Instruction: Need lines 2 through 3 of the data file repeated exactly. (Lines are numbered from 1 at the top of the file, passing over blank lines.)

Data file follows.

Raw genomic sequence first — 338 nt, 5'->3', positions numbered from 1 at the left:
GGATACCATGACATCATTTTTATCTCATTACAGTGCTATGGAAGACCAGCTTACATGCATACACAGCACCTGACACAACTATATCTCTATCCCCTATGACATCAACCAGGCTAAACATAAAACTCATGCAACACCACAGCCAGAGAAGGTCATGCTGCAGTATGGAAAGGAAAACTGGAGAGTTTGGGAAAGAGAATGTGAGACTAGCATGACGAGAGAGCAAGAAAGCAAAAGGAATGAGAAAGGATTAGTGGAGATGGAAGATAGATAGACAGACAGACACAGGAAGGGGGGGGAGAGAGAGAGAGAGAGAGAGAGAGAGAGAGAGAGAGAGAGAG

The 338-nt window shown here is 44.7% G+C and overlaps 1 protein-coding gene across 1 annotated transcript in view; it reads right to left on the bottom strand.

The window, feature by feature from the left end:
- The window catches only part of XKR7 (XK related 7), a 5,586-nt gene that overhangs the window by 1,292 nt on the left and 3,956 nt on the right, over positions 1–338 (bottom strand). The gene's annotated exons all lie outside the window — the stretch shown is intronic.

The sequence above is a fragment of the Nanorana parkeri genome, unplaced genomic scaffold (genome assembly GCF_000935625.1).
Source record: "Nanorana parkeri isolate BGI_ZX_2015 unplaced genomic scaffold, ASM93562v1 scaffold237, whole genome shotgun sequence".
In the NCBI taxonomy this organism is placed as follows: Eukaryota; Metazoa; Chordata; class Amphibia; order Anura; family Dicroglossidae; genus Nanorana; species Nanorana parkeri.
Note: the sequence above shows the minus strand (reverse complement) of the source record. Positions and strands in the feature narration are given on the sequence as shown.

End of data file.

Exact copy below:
GGATACCATGACATCATTTTTATCTCATTACAGTGCTATGGAAGACCAGCTTACATGCATACACAGCACCTGACACAACTATATCTCTATCCCCTATGACATCAACCAGGCTAAACATAAAACTCATGCAACACCACAGCCAGAGAAGGTCATGCTGCAGTATGGAAAGGAAAACTGGAGAGTTTGGGAAAGAGAATGTGAGACTAGCATGACGAGAGAGCAAGAAAGCAAAAGGAATGAGAAAGGATTAGTGGAGATGGAAGATAGATAGACAGACAGACACAGGAAGGGGGGGGAGAGAGAGAGAGAGAGAGAGAGAGAGAGAGAGAGAGAGAGAG

The 338-nt window shown here is 44.7% G+C and overlaps 1 protein-coding gene across 1 annotated transcript in view; it reads right to left on the bottom strand.